In defending himself against a lawsuit filed in 2007, District 209 school board President Chris Welch has racked up at least $22,000 in attorney’s fees. On Monday night he asked his fellow board members to reimburse him with taxpayer funds – and the measure was approved.
Within a long list of bills to be approved by the school board at its June 16 meeting was a line item denoting $22,442 in legal services from Richardson and Mackoff, a Chicago law firm. School board member Theresa Kelly said that prior to the meeting she reviewed the list and did not recall hiring the firm to work on the district’s behalf. Kelly asked for clarification on the billing during the board’s meeting and was told it is tied to the ongoing defamation suit filed against Welch by attorneys Burt Odelson and Mark Sterk.
According to records filed with the Cook County Circuit Court, partners Myron Mackoff and Travis Richardson are representing Welch in that civil case.
“This is personal,” Kelly said of the expenses submitted to the board. “This has nothing to do with Proviso Township District 209.” The school district includes both Proviso East High School and the Proviso Math and Science Academy.
An attorney for the plaintiffs, Odelson and Sterk, confirmed Wednesday that his clients are suing Welch for a series of allegedly slanderous statements posted on a Web site in July, August and December of last year.
“The district has not been named as a party to the suit, and there have been no allegations made against the district,” said Michael Wall, the plaintiff’s attorney who is in practice with Rothschild, Barry and Myers.
Welch did not immediately return a phone call Wednesday seeking comment.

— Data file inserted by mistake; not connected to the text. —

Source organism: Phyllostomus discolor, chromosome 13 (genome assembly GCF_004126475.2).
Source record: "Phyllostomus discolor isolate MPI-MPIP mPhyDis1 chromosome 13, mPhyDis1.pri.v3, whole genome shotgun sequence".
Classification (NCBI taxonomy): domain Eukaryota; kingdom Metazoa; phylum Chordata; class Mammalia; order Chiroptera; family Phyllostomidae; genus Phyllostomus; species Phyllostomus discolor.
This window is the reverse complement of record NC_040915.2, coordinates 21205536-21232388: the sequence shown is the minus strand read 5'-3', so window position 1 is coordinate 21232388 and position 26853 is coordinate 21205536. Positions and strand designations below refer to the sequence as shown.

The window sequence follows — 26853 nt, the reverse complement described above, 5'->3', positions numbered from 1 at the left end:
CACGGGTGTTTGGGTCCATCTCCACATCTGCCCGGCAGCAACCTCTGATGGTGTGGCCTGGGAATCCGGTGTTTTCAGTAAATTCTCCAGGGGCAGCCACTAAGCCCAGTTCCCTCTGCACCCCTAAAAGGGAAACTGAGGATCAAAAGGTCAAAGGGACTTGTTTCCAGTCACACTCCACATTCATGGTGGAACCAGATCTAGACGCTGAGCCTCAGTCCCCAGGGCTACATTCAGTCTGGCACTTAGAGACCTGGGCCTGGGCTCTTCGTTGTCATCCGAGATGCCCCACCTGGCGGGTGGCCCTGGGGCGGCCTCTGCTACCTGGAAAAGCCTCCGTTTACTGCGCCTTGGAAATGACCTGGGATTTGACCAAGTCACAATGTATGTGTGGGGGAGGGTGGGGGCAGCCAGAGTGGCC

Superintendent Robert Libka said he did not question Welch’s attempt to pass the expense on to taxpayers, but said after the meeting that Kelly’s argument against paying the bill merits a second look. According to Libka and Kelly, Welch informed board members several weeks prior that he intended to seek reimbursement. With Kelly offering the only objections, Libka said he did not see a reason to disturb the apparent harmony on the matter.
“It seemed appropriate at the time,” Libka said of reimbursing Welch’s legal bills. “I probably have more questions now, but I still feel the same.”
Furthermore, Libka said the longstanding political acrimony between Welch and Kelly has fueled a number of accusations over the years, and he’s not inclined to “drop everything” whenever charges are lobbed.
The superintendent, whose contract expires at the end of the month, also said he can see how the lawsuit and the district are “interrelated.” Pressed to explain the connection Libka said he’s not familiar with the details of the case.
“I think I’d have to know more about the lawsuit,” Libka said. “I haven’t read the lawsuit. It’s not something that I’m privy to.”
Both Libka and Kelly said they are not aware of the district having paid any other legal expenses tied to Welch’s defamation suit.
For complete coverage of this story see the June 25 issue of the Forest Park Review.